About Careers MedBlog Contact us
Medindia LOGIN REGISTER
Advertisement

Method to Probe Genes of the Most Common Bacterial STI Found

by Kathy Jones on April 15, 2011 at 10:07 PM
Font : A-A+

 Method to Probe Genes of the Most Common Bacterial STI Found

Scientists have described successfully mutating specific genes of Chlamydia bacteria, which cause the most common sexually transmitted infection in the United States as well as a type of blindness common in developing nations in a new study from the National Institute of Allergy and Infectious Diseases (NIAID), part of the National Institutes of Health.

The procedure they used will help advance scientists' understanding of how these bacteria cause human disease and expedite the development of new strategies to prevent and control these infections.

Advertisement

The advance could end decades of frustration for scientists who until now have been unable to manipulate Chlamydia genes in the laboratory, inhibiting research progress in the field.Traditionally, gene manipulation involves directly introducing foreign DNA into bacteria. But Chlamydia bacteria live inside cells where they are protected from foreign DNA by a series of cellular and bacterial membranes. Therefore, more complicated and indirect approaches were applied to mutate Chlamydia genes.The procedure, called Targeting Induced Local Lesions in Genomes (TILLING), has been used for years in plant genetics but is new to bacterial genetics. In their study, NIAID scientists used TILLING to successfully change the function of a specific Chlamydia gene. After creating a library of chemically mutated Chlamydia bacteria, they looked for mutations in a specific target gene. The analysis yielded a mutant with a single genetic change in the target gene; that change both inactivated the gene and greatly weakened the ability of the organism to survive in laboratory-grown human cells.According to the study authors, TILLING may now be used to reveal the unknown function of hundreds of other Chlamydia genes in an effort to better understand these infections and develop new ways to treat and prevent them.Chlamydia diseases include both sexually transmitted infections, which can result in pelvic inflammatory disease that can cause infertility in women, and trachoma, which can cause blindness and is common in developing nations. More than 1.2 million Chlamydia infections were reported to the U.S. Centers for Disease Control and Prevention in 2009. The World Health Organization estimates that more than 140 million persons have trachoma in regions of Africa, the Middle East, Central and Southeast Asia and Latin America.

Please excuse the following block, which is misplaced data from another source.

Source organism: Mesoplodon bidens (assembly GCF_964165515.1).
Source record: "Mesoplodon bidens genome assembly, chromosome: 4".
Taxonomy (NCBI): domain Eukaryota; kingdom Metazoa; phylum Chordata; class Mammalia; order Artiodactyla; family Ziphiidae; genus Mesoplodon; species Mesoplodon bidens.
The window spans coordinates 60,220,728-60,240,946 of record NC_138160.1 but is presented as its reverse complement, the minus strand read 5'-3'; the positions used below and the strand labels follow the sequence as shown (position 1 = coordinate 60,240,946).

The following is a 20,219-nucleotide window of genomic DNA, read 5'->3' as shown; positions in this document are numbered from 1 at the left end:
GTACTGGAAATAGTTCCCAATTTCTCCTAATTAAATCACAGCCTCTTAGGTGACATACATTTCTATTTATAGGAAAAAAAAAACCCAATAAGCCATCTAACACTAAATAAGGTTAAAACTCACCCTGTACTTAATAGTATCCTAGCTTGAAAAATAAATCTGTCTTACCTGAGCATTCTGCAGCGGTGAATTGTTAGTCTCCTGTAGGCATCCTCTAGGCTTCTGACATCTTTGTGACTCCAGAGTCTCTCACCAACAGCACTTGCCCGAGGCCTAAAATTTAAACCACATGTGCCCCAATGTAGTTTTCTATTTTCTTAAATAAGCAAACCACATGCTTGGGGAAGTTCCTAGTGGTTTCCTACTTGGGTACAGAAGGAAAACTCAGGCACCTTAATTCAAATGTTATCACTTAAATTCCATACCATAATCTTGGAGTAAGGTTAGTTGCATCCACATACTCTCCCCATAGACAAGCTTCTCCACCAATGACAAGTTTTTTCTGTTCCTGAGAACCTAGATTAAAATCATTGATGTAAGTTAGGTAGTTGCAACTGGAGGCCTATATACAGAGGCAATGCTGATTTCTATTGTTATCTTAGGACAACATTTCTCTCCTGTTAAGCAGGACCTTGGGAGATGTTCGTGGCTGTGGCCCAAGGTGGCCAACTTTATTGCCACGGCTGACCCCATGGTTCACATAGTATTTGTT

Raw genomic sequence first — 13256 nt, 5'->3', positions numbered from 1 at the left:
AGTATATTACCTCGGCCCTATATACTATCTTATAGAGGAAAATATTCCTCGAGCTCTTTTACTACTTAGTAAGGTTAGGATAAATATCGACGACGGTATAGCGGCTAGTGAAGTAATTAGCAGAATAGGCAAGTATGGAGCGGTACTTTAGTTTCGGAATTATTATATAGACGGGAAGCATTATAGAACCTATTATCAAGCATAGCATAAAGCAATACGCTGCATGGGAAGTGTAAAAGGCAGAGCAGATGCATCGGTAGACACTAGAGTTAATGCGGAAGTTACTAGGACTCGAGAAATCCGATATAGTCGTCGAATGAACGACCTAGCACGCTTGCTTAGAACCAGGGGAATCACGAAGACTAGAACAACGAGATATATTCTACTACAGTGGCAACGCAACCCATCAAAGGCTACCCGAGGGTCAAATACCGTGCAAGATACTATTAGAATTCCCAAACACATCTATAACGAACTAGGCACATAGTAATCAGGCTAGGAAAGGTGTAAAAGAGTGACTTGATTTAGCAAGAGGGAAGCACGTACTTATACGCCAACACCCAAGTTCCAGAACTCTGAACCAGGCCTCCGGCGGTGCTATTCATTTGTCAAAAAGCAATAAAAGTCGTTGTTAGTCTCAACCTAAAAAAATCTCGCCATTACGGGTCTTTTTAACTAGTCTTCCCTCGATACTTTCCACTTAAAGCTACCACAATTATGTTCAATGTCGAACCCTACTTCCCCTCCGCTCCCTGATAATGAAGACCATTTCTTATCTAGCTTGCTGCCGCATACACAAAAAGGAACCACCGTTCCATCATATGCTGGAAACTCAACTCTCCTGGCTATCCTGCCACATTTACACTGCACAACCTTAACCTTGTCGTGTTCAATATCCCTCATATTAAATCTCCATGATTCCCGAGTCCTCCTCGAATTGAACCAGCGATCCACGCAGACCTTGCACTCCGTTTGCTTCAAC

Source: Eurekalert
Advertisement

Advertisement
News A-Z
A B C D E F G H I J K L M N O P Q R S T U V W X Y Z
What's New on Medindia
Diet and Oral Health: The Sugary Connection May Become Sour
World AIDS Day 2022 - Equalize!
Test Your Knowledge on Sugar Intake and Oral Health
View all
Recommended Reading
News Archive
Date
Category
Advertisement
News Category

Medindia Newsletters Subscribe to our Free Newsletters!
Terms & Conditions and Privacy Policy.

More News on:
Anal Warts Weaver Syndrome 

Most Popular on Medindia

Daily Calorie Requirements Blood Donation - Recipients Pregnancy Confirmation Calculator Hearing Loss Calculator Loram (2 mg) (Lorazepam) Drug Interaction Checker Noscaphene (Noscapine) Color Blindness Calculator A-Z Drug Brands in India Blood - Sugar Chart
This site uses cookies to deliver our services.By using our site, you acknowledge that you have read and understand our Cookie Policy, Privacy Policy, and our Terms of Use  Ok, Got it. Close
×

Method to Probe Genes of the Most Common Bacterial STI Found Personalised Printable Document (PDF)

Please complete this form and we'll send you a personalised information that is requested

You may use this for your own reference or forward it to your friends.

Please use the information prudently. If you are not a medical doctor please remember to consult your healthcare provider as this information is not a substitute for professional advice.

Name *

Email Address *

Country *

Areas of Interests